January snows provided the ‘where-were-you-when’ moments in Colorado mountains
Who knows what’s going to happen over the rest of the winter, but thus far I think the big “where-were-you-when” moments of this season came during the first three weeks of January, when the snowfall was relentless.
As good as the skiing was on the slopes of the Aspen and Snowmass ski areas, I’ll always remember this winter from a trip with family and friends up to Grand Mesa Lodge, where I shared a cabin with my wife and daughter while another local couple stayed in their own cabin an easy walk away.
We had been to the Mesa before during winters, so we knew to expect copious amounts of snow. But we weren’t quite expecting what we encountered this time around. Grand Mesa is a vast, flat-topped piece of ground southeast of Grand Junction. It juts more than 5,000 feet in elevation above the red rock country bordering it.
The anticipation built as we snaked up Highway 65 past the entrance of Powderhorn ski area and later an immensely popular sledding hill that attracts people from Grand Junction, Clifton, Palisade and surrounding areas.
Next we passed below about 1 mile of cliffs where the road signs warn “No stopping or standing” due to avalanche danger. No one in his or her right mind needs to be warned. My wife, daughter and I took a deep breath as the wind swirled and consistently sloughed off the jagged rock band.
We checked into our cabin at about noon, then I headed to the County Line Cross Country Ski Area at about 2 p.m. with friends Janet and Cindy. It was immaculately groomed, as always. The trails crossed wide parks where the wind blew the snow in huge drifts that looked like whipped marshmallow cream. Then the trail would plunge into the tall firs for an extended time. The white of the snow ran with the gray of the sky, all blending into one.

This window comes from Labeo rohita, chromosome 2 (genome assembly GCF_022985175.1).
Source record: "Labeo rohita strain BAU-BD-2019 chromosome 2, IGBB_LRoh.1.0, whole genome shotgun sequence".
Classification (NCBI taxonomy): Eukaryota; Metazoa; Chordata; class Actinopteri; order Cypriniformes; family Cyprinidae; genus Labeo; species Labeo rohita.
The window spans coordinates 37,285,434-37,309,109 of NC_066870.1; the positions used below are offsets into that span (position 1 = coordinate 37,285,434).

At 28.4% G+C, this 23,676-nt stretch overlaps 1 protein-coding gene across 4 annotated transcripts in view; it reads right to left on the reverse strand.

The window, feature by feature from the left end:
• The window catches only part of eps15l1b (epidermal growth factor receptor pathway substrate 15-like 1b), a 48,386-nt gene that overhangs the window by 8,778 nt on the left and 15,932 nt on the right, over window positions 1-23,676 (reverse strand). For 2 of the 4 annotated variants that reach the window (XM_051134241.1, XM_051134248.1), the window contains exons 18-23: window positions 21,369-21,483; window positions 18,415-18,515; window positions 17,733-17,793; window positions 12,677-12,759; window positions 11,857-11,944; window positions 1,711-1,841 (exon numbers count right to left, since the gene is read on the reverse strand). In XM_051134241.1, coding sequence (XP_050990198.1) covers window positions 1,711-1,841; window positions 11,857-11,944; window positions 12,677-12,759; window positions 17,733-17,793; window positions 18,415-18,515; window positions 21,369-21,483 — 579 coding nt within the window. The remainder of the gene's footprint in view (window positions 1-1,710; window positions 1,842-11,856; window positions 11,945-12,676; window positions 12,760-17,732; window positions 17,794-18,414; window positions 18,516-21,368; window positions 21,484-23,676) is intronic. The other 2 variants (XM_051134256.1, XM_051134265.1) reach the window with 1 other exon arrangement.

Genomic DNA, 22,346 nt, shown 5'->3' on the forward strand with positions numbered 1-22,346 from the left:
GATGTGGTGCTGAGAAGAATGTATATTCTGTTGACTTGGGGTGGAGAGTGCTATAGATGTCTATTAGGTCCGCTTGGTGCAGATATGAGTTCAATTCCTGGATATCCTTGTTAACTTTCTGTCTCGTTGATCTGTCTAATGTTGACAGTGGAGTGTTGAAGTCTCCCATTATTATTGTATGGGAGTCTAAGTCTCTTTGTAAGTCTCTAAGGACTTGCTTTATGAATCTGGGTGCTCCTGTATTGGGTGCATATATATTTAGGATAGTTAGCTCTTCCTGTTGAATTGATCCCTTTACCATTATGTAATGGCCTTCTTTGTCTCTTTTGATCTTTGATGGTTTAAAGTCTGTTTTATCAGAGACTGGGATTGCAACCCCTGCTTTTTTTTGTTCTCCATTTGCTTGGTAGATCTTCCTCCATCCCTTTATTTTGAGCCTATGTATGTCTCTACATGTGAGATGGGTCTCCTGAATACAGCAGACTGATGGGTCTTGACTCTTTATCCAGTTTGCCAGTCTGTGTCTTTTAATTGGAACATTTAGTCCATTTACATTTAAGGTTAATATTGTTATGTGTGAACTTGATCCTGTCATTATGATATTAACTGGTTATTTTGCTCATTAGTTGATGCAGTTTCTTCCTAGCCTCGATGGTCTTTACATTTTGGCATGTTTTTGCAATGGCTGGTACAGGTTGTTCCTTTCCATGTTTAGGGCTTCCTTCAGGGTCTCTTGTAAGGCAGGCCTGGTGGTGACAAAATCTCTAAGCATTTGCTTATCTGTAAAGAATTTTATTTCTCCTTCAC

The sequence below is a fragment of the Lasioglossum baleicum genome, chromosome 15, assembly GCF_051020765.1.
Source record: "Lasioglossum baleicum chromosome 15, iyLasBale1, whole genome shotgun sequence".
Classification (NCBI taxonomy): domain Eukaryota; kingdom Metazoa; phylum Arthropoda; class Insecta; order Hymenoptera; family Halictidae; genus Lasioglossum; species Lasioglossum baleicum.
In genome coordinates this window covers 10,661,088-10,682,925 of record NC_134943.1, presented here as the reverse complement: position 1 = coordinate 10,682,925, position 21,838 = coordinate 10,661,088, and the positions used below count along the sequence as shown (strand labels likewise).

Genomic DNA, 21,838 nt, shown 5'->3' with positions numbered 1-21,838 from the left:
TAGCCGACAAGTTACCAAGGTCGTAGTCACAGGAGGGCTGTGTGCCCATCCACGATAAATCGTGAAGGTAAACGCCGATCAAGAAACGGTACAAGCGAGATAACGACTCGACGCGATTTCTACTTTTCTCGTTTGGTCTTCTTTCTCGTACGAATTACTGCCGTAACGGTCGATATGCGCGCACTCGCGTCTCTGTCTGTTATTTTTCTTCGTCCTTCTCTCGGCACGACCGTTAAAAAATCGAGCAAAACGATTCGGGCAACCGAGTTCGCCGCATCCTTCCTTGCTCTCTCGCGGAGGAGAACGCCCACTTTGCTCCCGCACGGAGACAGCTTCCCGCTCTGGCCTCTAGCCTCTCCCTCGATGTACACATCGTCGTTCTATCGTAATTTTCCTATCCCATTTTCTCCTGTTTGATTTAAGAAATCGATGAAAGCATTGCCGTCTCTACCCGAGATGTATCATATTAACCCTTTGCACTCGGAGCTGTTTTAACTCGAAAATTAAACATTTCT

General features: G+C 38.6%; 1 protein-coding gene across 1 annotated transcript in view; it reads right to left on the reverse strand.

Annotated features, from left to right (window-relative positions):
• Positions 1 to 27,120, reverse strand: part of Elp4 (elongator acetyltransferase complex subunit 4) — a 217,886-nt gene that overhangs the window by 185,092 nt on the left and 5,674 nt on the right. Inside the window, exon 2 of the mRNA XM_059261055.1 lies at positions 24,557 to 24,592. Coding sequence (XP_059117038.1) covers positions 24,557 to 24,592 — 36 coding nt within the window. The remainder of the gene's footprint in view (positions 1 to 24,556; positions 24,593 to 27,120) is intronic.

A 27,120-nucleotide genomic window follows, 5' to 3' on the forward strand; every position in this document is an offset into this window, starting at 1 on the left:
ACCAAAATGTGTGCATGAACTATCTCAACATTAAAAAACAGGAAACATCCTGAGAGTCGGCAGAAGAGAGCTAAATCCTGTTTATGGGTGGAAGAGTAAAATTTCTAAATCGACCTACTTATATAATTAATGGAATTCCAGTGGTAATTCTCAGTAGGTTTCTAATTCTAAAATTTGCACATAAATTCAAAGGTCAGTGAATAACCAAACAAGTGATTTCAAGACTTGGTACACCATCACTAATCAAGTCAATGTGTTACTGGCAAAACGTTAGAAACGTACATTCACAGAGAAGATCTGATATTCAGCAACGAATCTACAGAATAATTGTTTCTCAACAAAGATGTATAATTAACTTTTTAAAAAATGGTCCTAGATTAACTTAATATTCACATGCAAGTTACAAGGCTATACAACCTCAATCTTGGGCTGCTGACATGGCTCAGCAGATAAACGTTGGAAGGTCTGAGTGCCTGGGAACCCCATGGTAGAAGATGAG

It started snowing and blowing about an hour into our ski, dropping the temperatures several degrees. The flakes were small and, with time, came at a stinging rate. We knew there was a winter storm warning. Mother Nature was delivering.
Before long, we were snug back in our cabins. We could hear the storm blowing outside. Even before the latest round, the snow was piled higher than our first-story windows, halfway up to the second-story windows. The roads were deep furrows in snow banks that created a maze to the cabins.
When we emerged from our respective cabins the next morning, 13 inches of blower powder coated everything. I shoveled out my car and waited until the proprietor came by with his industrial snow blower on a Bobcat to clear the roads.
When I went to the office to collect more firewood, I learned that an avalanche on the spooky cliff part had closed the highway at 5:30 the prior afternoon. Dual slides had hemmed in a pickup, but the occupants weren’t hurt. The transportation department dug them out, then shut the road until they could perform avalanche control the following day.
The closing of the road was our good fortune. We traveled 4.5 miles south on the Mesa to the Ward network of trails, which I had never visited. After the big dump, the grooming was marginal but that gave it a more backcountry feel. A snowmobile made tracks on a major artery. We took delight in winding between reservoir and lakes, all buried in an incredible blanket of white. The clouds parted long enough to provide a glorious view of the San Juan Mountains in all their majesty. Another storm blew in, leaving 6 more inches of incredibly light powder.
When we checked out on Monday, the innkeeper told us they had already received 100 inches for the month by Jan. 23. Given the chores they had to perform to stay unburied, I decided I wouldn’t whine anymore about shoveling my driveway back in the Roaring Fork Valley. And up on Grande Mesa, they said, the skiing and snowmobiling typically stays good into May.
Across the Roaring Fork School District, three schools achieved higher ratings from 2019 to 2022, two schools had lower ratings during that time period and most remained the same.